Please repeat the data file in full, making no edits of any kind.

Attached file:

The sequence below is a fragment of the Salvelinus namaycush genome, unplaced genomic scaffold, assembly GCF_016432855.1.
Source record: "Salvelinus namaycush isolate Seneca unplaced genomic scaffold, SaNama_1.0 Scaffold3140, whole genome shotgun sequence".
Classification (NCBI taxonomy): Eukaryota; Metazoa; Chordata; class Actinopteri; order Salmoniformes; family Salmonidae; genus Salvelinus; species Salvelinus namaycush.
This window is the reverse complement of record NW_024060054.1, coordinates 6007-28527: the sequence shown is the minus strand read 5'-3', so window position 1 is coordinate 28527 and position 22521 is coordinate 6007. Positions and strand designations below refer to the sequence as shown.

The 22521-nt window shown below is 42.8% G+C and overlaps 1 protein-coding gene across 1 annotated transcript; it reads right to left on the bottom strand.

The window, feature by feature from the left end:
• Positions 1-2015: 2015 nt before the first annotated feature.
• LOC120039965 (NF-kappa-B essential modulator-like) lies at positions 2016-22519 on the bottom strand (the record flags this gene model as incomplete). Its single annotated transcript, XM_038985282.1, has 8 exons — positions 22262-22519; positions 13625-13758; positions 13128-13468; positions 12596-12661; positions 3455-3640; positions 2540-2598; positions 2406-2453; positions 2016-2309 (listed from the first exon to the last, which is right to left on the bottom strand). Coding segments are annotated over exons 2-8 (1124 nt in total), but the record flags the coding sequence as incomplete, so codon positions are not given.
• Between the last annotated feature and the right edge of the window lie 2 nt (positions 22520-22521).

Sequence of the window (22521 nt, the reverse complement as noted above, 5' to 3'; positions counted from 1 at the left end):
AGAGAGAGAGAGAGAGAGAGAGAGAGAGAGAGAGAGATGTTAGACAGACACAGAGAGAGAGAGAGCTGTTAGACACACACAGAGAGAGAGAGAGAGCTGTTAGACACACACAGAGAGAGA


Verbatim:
The sequence below is a fragment of the Salvelinus namaycush genome, unplaced genomic scaffold, assembly GCF_016432855.1.
Source record: "Salvelinus namaycush isolate Seneca unplaced genomic scaffold, SaNama_1.0 Scaffold3140, whole genome shotgun sequence".
Classification (NCBI taxonomy): Eukaryota; Metazoa; Chordata; class Actinopteri; order Salmoniformes; family Salmonidae; genus Salvelinus; species Salvelinus namaycush.
This window is the reverse complement of record NW_024060054.1, coordinates 6007-28527: the sequence shown is the minus strand read 5'-3', so window position 1 is coordinate 28527 and position 22521 is coordinate 6007. Positions and strand designations below refer to the sequence as shown.

The 22521-nt window shown below is 42.8% G+C and overlaps 1 protein-coding gene across 1 annotated transcript; it reads right to left on the bottom strand.

The window, feature by feature from the left end:
• Positions 1-2015: 2015 nt before the first annotated feature.
• LOC120039965 (NF-kappa-B essential modulator-like) lies at positions 2016-22519 on the bottom strand (the record flags this gene model as incomplete). Its single annotated transcript, XM_038985282.1, has 8 exons — positions 22262-22519; positions 13625-13758; positions 13128-13468; positions 12596-12661; positions 3455-3640; positions 2540-2598; positions 2406-2453; positions 2016-2309 (listed from the first exon to the last, which is right to left on the bottom strand). Coding segments are annotated over exons 2-8 (1124 nt in total), but the record flags the coding sequence as incomplete, so codon positions are not given.
• Between the last annotated feature and the right edge of the window lie 2 nt (positions 22520-22521).

Sequence of the window (22521 nt, the reverse complement as noted above, 5' to 3'; positions counted from 1 at the left end):
AGAGAGAGAGAGAGAGAGAGAGAGAGAGAGAGAGAGATGTTAGACAGACACAGAGAGAGAGAGAGCTGTTAGACACACACAGAGAGAGAGAGAGAGCTGTTAGACACACACAGAGAGAGA